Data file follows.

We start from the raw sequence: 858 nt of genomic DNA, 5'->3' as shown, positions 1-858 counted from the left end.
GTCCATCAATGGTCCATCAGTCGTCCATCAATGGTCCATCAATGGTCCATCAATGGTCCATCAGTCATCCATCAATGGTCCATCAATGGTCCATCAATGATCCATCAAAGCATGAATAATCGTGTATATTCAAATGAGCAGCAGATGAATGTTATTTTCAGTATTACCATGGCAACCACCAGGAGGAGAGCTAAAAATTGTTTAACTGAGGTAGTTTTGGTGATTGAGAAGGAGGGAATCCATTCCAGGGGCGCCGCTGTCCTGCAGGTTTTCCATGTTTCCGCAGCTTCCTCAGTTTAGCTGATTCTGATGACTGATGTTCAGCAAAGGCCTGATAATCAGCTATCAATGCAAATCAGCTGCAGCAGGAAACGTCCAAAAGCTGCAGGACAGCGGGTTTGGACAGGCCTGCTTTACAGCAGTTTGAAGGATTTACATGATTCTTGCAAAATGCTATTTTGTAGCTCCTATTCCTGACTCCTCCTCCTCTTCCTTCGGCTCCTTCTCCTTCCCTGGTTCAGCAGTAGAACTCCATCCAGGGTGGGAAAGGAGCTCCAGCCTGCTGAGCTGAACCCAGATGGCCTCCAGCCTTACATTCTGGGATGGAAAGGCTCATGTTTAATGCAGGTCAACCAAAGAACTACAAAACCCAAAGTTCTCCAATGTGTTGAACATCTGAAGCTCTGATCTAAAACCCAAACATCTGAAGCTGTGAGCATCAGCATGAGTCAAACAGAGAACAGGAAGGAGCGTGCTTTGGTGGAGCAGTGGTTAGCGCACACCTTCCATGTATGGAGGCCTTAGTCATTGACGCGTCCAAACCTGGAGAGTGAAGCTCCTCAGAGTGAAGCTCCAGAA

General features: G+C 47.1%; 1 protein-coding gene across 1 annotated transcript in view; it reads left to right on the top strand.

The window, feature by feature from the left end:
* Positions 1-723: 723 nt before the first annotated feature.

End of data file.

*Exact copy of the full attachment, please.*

We start from the raw sequence: 858 nt of genomic DNA, 5'->3' as shown, positions 1-858 counted from the left end.
GTCCATCAATGGTCCATCAGTCGTCCATCAATGGTCCATCAATGGTCCATCAATGGTCCATCAGTCATCCATCAATGGTCCATCAATGGTCCATCAATGATCCATCAAAGCATGAATAATCGTGTATATTCAAATGAGCAGCAGATGAATGTTATTTTCAGTATTACCATGGCAACCACCAGGAGGAGAGCTAAAAATTGTTTAACTGAGGTAGTTTTGGTGATTGAGAAGGAGGGAATCCATTCCAGGGGCGCCGCTGTCCTGCAGGTTTTCCATGTTTCCGCAGCTTCCTCAGTTTAGCTGATTCTGATGACTGATGTTCAGCAAAGGCCTGATAATCAGCTATCAATGCAAATCAGCTGCAGCAGGAAACGTCCAAAAGCTGCAGGACAGCGGGTTTGGACAGGCCTGCTTTACAGCAGTTTGAAGGATTTACATGATTCTTGCAAAATGCTATTTTGTAGCTCCTATTCCTGACTCCTCCTCCTCTTCCTTCGGCTCCTTCTCCTTCCCTGGTTCAGCAGTAGAACTCCATCCAGGGTGGGAAAGGAGCTCCAGCCTGCTGAGCTGAACCCAGATGGCCTCCAGCCTTACATTCTGGGATGGAAAGGCTCATGTTTAATGCAGGTCAACCAAAGAACTACAAAACCCAAAGTTCTCCAATGTGTTGAACATCTGAAGCTCTGATCTAAAACCCAAACATCTGAAGCTGTGAGCATCAGCATGAGTCAAACAGAGAACAGGAAGGAGCGTGCTTTGGTGGAGCAGTGGTTAGCGCACACCTTCCATGTATGGAGGCCTTAGTCATTGACGCGTCCAAACCTGGAGAGTGAAGCTCCTCAGAGTGAAGCTCCAGAA

General features: G+C 47.1%; 1 protein-coding gene across 1 annotated transcript in view; it reads left to right on the top strand.

The window, feature by feature from the left end:
* Positions 1-723: 723 nt before the first annotated feature.